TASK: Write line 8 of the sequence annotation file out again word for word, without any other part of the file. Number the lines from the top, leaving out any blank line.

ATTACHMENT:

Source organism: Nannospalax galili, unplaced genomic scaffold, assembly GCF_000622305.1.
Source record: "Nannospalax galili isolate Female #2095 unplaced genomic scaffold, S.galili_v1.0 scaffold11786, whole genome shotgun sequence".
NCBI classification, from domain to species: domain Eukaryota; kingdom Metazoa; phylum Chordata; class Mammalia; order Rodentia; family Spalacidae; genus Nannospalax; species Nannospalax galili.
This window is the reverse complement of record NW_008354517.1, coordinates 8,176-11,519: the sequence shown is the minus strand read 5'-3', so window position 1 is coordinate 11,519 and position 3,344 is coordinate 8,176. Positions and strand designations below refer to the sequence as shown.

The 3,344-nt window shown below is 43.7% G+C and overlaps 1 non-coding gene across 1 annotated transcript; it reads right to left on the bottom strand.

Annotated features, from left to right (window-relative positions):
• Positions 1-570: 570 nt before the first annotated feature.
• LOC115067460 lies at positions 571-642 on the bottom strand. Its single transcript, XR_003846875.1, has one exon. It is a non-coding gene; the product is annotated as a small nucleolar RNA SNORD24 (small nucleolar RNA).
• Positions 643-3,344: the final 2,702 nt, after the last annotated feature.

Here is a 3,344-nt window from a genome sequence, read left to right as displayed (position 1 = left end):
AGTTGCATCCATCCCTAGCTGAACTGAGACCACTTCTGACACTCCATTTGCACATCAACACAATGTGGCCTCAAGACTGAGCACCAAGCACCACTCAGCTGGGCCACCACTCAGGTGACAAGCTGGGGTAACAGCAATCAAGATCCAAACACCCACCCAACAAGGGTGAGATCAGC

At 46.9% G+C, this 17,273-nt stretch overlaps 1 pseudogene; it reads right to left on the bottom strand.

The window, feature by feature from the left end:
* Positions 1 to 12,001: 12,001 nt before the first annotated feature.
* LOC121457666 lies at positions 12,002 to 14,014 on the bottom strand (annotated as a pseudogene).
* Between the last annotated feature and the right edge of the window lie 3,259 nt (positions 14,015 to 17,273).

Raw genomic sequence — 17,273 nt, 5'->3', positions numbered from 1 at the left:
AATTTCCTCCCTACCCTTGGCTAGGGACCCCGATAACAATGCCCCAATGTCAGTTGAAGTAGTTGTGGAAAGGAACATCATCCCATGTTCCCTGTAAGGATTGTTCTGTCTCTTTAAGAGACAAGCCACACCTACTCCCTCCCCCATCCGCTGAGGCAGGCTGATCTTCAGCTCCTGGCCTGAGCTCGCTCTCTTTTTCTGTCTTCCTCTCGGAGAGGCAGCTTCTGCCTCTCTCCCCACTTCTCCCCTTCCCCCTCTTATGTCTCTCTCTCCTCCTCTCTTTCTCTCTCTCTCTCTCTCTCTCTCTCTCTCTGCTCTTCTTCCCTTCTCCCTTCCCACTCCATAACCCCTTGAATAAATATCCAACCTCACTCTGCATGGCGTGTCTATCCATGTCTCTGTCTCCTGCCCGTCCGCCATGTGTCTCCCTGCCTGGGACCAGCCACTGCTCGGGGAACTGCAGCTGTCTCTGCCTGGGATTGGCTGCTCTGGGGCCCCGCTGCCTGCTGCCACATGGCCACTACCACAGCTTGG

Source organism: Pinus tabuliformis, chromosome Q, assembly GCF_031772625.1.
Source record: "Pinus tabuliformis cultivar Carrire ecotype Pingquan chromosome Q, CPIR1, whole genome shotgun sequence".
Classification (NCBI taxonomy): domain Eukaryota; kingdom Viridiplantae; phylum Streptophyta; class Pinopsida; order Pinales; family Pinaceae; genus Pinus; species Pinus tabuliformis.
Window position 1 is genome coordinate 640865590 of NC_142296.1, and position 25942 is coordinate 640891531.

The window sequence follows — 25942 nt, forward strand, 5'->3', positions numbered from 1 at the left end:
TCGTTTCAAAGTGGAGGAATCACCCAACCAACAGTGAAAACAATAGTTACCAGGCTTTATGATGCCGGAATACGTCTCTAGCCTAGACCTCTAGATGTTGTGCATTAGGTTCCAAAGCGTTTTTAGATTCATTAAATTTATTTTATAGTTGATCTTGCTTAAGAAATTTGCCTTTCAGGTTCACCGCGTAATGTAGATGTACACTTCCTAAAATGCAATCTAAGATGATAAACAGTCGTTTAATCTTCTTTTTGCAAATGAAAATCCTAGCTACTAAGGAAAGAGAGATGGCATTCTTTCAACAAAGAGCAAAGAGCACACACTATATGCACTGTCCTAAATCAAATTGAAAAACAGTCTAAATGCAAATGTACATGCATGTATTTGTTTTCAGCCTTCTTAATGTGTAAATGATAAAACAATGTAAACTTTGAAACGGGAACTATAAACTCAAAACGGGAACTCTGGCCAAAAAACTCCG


• LOC115067460 lies at positions 571-642 on the bottom strand. Its single transcript, XR_003846875.1, has one exon. It is a non-coding gene; the product is annotated as a small nucleolar RNA SNORD24 (small nucleolar RNA).